Friends and colleagues of the Theology Workshop, please join us for our final event of the year and the capstone presentation of our spring quarter “Theopraxis” series: a conversation with Dwight N. Hopkins, Professor of Theology & Director of MA Studies in the Divinity School, on civil disobedience and civil rights as theological production. This event is co-hosted with the Race & Religion Workshop.
Tuesday, May 29th
12:00 – 1:30 pm
What do we gain by describing ways of life that are in opposition to category-based social inequities as extra-verbal forms of theological activity? What is the relationship between the discursive motivations and tactics involved in civil rights struggles and the deployment of the body as a physical, kinesthetic confrontation of “the powers”? How do such practices both destabilize existing theological expectations/forms and simultaneously create new forms and pathways for religious reflection and inquiry? What salient parallels and distinctions between American civil rights struggles / black theology and the theological movements from the underside of history in many other parts of the world are brought to light in such a discussion of theopraxis?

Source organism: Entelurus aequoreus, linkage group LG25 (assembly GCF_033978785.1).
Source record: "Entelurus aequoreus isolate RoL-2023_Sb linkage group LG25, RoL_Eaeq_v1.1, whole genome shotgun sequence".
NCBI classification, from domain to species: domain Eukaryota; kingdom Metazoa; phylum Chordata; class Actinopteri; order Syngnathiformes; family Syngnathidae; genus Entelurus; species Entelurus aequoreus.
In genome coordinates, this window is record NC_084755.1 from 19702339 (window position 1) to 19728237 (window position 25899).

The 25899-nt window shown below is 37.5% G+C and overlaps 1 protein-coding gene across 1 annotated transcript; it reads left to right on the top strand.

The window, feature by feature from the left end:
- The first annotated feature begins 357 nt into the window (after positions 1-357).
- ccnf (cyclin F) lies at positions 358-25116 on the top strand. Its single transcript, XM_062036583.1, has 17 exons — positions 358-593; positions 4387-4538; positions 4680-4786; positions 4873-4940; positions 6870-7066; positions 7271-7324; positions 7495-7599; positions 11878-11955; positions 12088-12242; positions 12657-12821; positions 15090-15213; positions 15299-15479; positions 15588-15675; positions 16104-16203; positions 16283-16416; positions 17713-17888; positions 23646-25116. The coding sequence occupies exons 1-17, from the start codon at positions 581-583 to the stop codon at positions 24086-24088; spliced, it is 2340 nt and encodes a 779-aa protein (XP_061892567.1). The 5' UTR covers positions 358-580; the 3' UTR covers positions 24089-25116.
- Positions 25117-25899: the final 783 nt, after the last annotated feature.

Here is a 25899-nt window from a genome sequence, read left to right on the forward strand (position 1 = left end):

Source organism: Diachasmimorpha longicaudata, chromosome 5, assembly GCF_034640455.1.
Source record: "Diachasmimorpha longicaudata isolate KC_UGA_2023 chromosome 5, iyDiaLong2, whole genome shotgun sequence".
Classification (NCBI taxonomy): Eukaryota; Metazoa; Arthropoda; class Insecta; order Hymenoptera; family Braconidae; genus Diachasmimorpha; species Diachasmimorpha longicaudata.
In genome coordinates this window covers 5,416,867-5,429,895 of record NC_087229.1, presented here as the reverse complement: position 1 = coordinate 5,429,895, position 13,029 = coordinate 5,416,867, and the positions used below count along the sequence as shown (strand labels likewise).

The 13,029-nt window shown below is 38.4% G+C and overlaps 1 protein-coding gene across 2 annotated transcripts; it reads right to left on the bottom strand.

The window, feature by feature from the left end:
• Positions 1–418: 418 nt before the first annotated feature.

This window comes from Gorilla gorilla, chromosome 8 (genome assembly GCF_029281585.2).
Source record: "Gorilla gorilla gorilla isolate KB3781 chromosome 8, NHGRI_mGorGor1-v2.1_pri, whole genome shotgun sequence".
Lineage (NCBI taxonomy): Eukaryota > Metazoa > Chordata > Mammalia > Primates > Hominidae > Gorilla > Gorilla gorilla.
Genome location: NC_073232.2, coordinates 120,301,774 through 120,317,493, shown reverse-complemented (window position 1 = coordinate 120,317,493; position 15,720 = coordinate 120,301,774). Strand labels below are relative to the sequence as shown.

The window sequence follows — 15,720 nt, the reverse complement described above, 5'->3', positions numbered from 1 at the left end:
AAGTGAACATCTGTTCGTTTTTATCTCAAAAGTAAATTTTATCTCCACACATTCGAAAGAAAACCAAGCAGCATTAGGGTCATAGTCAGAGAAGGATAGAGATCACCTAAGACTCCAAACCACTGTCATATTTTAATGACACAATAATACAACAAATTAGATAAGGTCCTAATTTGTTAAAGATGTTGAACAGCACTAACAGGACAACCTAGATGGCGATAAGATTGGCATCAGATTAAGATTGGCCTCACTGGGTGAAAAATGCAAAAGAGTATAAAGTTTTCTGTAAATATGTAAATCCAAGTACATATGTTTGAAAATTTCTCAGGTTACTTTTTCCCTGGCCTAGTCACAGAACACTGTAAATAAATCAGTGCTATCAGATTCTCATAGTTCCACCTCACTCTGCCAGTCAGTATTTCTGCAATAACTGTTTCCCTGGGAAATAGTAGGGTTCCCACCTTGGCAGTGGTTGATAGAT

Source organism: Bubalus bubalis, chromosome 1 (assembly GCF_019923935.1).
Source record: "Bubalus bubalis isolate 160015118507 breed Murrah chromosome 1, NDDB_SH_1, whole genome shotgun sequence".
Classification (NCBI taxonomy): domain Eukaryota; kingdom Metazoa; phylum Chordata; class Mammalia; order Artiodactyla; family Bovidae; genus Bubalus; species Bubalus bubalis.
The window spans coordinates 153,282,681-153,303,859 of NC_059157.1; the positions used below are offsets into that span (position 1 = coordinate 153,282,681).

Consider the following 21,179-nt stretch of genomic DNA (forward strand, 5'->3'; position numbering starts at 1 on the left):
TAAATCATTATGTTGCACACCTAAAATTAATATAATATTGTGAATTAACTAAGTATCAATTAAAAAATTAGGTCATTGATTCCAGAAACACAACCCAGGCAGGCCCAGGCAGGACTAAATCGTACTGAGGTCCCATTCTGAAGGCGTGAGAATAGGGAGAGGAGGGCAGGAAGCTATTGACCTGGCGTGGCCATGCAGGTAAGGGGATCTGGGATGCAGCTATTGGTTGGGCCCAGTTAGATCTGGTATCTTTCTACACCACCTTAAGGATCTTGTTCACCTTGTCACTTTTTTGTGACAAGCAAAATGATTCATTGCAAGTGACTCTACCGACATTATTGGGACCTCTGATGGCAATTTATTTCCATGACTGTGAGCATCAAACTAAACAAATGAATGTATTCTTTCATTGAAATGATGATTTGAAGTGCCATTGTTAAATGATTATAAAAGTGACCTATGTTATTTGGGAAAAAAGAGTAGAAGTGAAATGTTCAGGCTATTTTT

Such questions and more will be on the table at Tuesday’s workshop. Responding to Prof. Hopkins will be Barnabas Pusnur, PhD Student in Theology. No preparation is expected from workshop attendees. A celebratory, year-end lunch will be provided, along with much delicious coffee.
Persons with a disability who believe they may need assistance, please contact Julius in advance at email@example.com.